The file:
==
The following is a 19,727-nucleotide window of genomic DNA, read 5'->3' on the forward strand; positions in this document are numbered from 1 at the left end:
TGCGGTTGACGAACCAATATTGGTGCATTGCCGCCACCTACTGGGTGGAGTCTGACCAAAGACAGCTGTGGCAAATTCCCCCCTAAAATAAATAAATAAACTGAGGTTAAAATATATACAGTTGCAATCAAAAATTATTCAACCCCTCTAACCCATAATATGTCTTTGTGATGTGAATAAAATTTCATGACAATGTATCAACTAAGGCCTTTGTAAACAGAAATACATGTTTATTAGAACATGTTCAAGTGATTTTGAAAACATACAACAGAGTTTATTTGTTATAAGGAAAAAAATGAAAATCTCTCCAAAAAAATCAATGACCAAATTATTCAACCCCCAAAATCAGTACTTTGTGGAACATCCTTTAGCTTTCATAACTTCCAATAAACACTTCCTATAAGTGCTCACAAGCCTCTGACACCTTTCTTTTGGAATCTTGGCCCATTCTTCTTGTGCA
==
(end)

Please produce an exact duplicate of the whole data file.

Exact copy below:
The following is a 19,727-nucleotide window of genomic DNA, read 5'->3' on the forward strand; positions in this document are numbered from 1 at the left end:
TGCGGTTGACGAACCAATATTGGTGCATTGCCGCCACCTACTGGGTGGAGTCTGACCAAAGACAGCTGTGGCAAATTCCCCCCTAAAATAAATAAATAAACTGAGGTTAAAATATATACAGTTGCAATCAAAAATTATTCAACCCCTCTAACCCATAATATGTCTTTGTGATGTGAATAAAATTTCATGACAATGTATCAACTAAGGCCTTTGTAAACAGAAATACATGTTTATTAGAACATGTTCAAGTGATTTTGAAAACATACAACAGAGTTTATTTGTTATAAGGAAAAAAATGAAAATCTCTCCAAAAAAATCAATGACCAAATTATTCAACCCCCAAAATCAGTACTTTGTGGAACATCCTTTAGCTTTCATAACTTCCAATAAACACTTCCTATAAGTGCTCACAAGCCTCTGACACCTTTCTTTTGGAATCTTGGCCCATTCTTCTTGTGCA